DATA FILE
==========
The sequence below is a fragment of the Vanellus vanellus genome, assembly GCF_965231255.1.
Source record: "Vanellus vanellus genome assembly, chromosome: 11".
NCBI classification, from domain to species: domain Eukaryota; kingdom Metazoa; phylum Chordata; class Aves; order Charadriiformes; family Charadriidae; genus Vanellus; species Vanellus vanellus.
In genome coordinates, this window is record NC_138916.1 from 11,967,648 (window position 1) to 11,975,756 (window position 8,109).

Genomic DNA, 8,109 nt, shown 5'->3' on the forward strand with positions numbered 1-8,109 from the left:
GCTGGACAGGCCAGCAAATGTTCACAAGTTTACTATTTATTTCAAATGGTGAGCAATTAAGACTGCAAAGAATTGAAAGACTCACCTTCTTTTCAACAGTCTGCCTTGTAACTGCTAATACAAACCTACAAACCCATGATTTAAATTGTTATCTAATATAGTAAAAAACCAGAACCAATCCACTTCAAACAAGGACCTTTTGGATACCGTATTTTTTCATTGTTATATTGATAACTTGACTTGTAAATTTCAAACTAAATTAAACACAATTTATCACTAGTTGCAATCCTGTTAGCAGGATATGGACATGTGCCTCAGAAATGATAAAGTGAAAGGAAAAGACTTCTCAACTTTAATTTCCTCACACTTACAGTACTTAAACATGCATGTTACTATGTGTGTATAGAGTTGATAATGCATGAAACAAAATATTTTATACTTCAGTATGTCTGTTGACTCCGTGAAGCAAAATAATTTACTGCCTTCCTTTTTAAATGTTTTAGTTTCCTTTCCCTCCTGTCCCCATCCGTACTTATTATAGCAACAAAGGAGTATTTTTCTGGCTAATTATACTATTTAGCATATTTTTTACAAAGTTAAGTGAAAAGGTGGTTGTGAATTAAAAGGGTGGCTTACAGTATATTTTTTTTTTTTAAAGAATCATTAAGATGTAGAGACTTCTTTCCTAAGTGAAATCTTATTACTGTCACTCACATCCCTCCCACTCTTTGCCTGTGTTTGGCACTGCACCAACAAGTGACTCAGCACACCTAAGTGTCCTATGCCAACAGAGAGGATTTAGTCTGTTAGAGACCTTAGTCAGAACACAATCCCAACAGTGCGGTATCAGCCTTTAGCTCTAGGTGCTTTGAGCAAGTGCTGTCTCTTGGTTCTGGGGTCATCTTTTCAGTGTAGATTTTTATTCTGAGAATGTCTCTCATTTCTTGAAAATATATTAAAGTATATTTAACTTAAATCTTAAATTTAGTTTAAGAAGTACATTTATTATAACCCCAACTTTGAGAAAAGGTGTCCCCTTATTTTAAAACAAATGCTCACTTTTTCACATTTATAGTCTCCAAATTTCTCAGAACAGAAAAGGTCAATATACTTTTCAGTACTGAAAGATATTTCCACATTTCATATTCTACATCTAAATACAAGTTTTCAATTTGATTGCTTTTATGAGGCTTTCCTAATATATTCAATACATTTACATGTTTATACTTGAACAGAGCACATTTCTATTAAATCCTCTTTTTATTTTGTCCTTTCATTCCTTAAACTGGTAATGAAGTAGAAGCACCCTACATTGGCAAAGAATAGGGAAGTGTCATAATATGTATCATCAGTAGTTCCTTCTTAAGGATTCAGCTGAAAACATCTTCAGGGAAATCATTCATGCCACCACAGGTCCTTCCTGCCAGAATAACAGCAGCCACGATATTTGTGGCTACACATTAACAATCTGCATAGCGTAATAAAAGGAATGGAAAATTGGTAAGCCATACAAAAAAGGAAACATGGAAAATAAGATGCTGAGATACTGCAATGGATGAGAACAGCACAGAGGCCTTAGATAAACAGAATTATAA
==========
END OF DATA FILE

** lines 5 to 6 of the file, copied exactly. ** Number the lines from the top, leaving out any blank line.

Genomic DNA, 8,109 nt, shown 5'->3' on the forward strand with positions numbered 1-8,109 from the left:
GCTGGACAGGCCAGCAAATGTTCACAAGTTTACTATTTATTTCAAATGGTGAGCAATTAAGACTGCAAAGAATTGAAAGACTCACCTTCTTTTCAACAGTCTGCCTTGTAACTGCTAATACAAACCTACAAACCCATGATTTAAATTGTTATCTAATATAGTAAAAAACCAGAACCAATCCACTTCAAACAAGGACCTTTTGGATACCGTATTTTTTCATTGTTATATTGATAACTTGACTTGTAAATTTCAAACTAAATTAAACACAATTTATCACTAGTTGCAATCCTGTTAGCAGGATATGGACATGTGCCTCAGAAATGATAAAGTGAAAGGAAAAGACTTCTCAACTTTAATTTCCTCACACTTACAGTACTTAAACATGCATGTTACTATGTGTGTATAGAGTTGATAATGCATGAAACAAAATATTTTATACTTCAGTATGTCTGTTGACTCCGTGAAGCAAAATAATTTACTGCCTTCCTTTTTAAATGTTTTAGTTTCCTTTCCCTCCTGTCCCCATCCGTACTTATTATAGCAACAAAGGAGTATTTTTCTGGCTAATTATACTATTTAGCATATTTTTTACAAAGTTAAGTGAAAAGGTGGTTGTGAATTAAAAGGGTGGCTTACAGTATATTTTTTTTTTTTAAAGAATCATTAAGATGTAGAGACTTCTTTCCTAAGTGAAATCTTATTACTGTCACTCACATCCCTCCCACTCTTTGCCTGTGTTTGGCACTGCACCAACAAGTGACTCAGCACACCTAAGTGTCCTATGCCAACAGAGAGGATTTAGTCTGTTAGAGACCTTAGTCAGAACACAATCCCAACAGTGCGGTATCAGCCTTTAGCTCTAGGTGCTTTGAGCAAGTGCTGTCTCTTGGTTCTGGGGTCATCTTTTCAGTGTAGATTTTTATTCTGAGAATGTCTCTCATTTCTTGAAAATATATTAAAGTATATTTAACTTAAATCTTAAATTTAGTTTAAGAAGTACATTTATTATAACCCCAACTTTGAGAAAAGGTGTCCCCTTATTTTAAAACAAATGCTCACTTTTTCACATTTATAGTCTCCAAATTTCTCAGAACAGAAAAGGTCAATATACTTTTCAGTACTGAAAGATATTTCCACATTTCATATTCTACATCTAAATACAAGTTTTCAATTTGATTGCTTTTATGAGGCTTTCCTAATATATTCAATACATTTACATGTTTATACTTGAACAGAGCACATTTCTATTAAATCCTCTTTTTATTTTGTCCTTTCATTCCTTAAACTGGTAATGAAGTAGAAGCACCCTACATTGGCAAAGAATAGGGAAGTGTCATAATATGTATCATCAGTAGTTCCTTCTTAAGGATTCAGCTGAAAACATCTTCAGGGAAATCATTCATGCCACCACAGGTCCTTCCTGCCAGAATAACAGCAGCCACGATATTTGTGGCTACACATTAACAATCTGCATAGCGTAATAAAAGGAATGGAAAATTGGTAAGCCATACAAAAAAGGAAACATGGAAAATAAGATGCTGAGATACTGCAATGGATGAGAACAGCACAGAGGCCTTAGATAAACAGAATTATAA